My name is Rachel and I’m a first year PhD student at Sheffield Hallam University. I’m doing research within the field of Higher Education, specifically exploring the career aspirations of female doctoral students and examining how these aspirations change over the course of a doctorate. At the moment I’m focusing on writing up some initial thoughts from my first round of data collection, as well as doing other things like organising a conference on feminist research and preparing to start teaching in September.
The problem is, there’s always something I could be doing. There are so many interesting things to get involved with whilst you’re doing a PhD- whether it’s writing a paper with one of your peers, helping to organise departmental seminars or volunteering to write a book review- and I find it really hard to say no to any of these opportunities!
I decided that some of these things that I had agreed to do needed to have some time dedicated to them, otherwise they just wouldn’t get done. I knew that I needed to start allocating time to write- I have deadlines looming and I can easily spend a week just reading books from the big stack piled up high on my desk instead of writing.
But the idea of spending a day typing by myself didn’t really appeal. As any final year PhD student can attest to, writing can be an isolating and lonely experience. I decided that even just among my peers there must be others who also face the same difficulty- of having specific writing projects they want to dedicate time to, but not necessarily making time to get around to them. I thought that organising something regular where we could all come together and write in each other’s company must be possible.
I spoke to one of my supervisors and managed to secure a small budget for a writing group for doctoral students in my department, allowing us to have tea and coffee throughout the day (and some cake in the afternoon to keep our sugar levels up- very important!). The group now provides a dedicated space for writing for doctoral students in the Sheffield Institute of Education, and offers a supportive working environment. It could even lead to future collaborations between us.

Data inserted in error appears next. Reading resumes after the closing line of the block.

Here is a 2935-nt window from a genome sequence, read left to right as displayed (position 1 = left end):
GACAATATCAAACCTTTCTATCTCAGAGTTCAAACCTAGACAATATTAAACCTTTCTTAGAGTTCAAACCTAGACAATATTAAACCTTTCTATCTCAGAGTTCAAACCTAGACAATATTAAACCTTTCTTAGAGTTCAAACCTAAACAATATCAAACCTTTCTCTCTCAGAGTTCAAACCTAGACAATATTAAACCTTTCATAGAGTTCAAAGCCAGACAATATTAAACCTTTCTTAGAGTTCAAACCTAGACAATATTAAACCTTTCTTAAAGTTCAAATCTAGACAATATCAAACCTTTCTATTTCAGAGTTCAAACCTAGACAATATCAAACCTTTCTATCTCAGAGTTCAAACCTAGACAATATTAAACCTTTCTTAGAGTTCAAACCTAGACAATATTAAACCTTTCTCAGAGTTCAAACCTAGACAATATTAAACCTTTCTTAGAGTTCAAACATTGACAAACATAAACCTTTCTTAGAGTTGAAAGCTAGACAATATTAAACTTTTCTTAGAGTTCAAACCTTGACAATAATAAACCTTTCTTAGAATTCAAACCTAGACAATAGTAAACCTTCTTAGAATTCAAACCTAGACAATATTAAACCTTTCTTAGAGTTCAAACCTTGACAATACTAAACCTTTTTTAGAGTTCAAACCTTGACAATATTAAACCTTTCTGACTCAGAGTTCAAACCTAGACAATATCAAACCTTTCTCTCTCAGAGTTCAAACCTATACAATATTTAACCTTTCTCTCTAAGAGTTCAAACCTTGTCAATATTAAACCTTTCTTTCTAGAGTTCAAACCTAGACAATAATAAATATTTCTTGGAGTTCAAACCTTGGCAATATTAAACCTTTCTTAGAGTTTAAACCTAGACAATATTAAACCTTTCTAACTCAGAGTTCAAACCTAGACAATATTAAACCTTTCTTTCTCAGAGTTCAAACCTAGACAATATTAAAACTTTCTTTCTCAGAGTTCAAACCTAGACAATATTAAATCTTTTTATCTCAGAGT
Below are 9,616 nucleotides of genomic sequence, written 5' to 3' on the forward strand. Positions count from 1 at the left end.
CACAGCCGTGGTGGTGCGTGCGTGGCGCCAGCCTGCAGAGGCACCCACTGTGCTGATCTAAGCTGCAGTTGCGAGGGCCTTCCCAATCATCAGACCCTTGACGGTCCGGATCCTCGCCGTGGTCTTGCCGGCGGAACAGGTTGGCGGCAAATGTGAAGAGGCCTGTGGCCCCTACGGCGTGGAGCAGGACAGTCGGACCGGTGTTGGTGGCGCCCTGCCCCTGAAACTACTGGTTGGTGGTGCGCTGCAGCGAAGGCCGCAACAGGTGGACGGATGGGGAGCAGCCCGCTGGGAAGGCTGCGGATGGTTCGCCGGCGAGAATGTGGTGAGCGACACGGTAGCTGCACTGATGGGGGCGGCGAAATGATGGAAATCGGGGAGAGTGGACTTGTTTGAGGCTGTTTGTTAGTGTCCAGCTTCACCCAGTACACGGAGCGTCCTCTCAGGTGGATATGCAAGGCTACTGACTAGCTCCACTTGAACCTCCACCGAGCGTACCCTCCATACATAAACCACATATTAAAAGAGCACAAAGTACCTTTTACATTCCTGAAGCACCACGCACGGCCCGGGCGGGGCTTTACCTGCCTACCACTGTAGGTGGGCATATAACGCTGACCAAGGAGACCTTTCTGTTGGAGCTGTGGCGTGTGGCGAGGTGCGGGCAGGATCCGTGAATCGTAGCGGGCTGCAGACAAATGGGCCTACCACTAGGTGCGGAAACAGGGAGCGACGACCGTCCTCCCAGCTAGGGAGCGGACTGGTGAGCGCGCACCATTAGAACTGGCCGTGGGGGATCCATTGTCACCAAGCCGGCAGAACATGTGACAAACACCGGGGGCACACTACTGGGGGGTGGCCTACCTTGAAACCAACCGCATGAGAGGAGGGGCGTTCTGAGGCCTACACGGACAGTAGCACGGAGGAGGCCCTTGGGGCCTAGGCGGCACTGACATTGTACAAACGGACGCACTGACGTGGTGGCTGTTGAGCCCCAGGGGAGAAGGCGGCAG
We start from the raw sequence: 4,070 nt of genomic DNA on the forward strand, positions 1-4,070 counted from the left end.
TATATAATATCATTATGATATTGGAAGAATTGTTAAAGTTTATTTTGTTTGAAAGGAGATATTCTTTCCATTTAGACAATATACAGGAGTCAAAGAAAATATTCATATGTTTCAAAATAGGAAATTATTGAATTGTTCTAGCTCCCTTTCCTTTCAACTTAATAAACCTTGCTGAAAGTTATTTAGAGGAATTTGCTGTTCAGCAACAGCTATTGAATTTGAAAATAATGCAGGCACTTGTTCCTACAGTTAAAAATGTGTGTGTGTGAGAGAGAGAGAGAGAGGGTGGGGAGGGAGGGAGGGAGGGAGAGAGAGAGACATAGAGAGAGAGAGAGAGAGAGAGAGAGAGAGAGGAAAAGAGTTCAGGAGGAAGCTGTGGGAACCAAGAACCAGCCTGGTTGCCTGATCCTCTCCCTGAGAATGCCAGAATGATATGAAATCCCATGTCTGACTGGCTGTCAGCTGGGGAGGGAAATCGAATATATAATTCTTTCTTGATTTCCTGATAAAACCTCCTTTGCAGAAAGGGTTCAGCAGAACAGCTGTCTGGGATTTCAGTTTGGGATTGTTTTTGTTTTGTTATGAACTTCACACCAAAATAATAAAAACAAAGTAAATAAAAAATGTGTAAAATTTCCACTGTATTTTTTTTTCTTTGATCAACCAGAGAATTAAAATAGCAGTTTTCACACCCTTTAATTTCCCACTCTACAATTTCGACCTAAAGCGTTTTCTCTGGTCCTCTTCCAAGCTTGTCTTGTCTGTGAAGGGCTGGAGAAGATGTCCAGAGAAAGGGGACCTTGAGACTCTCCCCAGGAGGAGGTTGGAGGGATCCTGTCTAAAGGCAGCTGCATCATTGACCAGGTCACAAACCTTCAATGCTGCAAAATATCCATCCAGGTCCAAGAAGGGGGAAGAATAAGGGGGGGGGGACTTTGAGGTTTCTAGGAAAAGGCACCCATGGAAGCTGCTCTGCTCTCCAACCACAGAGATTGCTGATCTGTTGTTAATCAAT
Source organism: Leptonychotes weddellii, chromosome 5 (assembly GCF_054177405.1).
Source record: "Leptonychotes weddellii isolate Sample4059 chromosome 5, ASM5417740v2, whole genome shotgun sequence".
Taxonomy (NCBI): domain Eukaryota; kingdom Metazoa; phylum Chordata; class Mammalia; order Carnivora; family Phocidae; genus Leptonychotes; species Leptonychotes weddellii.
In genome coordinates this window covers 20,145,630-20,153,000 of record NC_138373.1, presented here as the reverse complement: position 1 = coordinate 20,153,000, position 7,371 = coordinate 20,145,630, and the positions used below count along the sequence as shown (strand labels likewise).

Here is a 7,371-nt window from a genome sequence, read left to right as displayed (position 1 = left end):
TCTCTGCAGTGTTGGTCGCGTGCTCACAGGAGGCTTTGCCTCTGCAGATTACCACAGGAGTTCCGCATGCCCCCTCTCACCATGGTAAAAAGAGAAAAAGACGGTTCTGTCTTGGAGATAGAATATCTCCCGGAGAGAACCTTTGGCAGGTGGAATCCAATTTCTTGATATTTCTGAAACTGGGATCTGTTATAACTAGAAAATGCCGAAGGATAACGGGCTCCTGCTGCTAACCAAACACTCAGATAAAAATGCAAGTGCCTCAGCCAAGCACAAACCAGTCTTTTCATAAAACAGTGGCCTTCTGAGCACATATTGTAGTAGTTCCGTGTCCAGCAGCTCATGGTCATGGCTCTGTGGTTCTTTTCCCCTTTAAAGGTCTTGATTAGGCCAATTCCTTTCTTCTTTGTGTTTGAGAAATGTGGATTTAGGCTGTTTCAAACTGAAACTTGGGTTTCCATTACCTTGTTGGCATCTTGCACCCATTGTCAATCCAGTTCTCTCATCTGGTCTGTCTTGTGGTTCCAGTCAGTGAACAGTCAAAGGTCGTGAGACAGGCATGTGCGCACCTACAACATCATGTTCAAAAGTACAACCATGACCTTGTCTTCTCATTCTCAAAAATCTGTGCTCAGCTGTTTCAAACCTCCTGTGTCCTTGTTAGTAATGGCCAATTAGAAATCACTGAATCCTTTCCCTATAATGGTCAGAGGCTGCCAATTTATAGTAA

The first meeting of our writing group was in early July, and it was a real success! I booked a room outside of the office where some of us usually work; I felt it would be important for us to ‘get away’ somewhere so that we were less likely to get distracted by day-to-day things like checking e-mails. We worked from 10am til 4pm, with a break of an hour for lunch. Some people came for either the morning or afternoon session, and some stayed for the whole day, but this element of flexibility according to people’s various commitments seemed to be useful.
I thought it would be good to discuss what we were going to work on, so at the start we talked about what we wanted to achieve that day. For me it was to write a draft of a book review I’d volunteered to write- a goal which I had achieved by the end of the day! At the end of the day those of us who had stayed we discussed how we had found the experience and it seemed that it had been a positive experience for everyone.
The feedback was that it was a productive day, and that setting aside time specifically to write was really useful. We will continue to meet monthly and I hope that it will continue to be popular and successful. The writing group is something which I think will become even more important to me as I continue through my PhD- I can see the value of it personally, as I work better in the company of others- but it seems that it was a help to others in my department too. I’ve met people who I might not otherwise have met as a result of the group, which also helps to build a community amongst PhD students.
So if you’re struggling to write alone and are thinking of starting something similar, I can absolutely recommend it!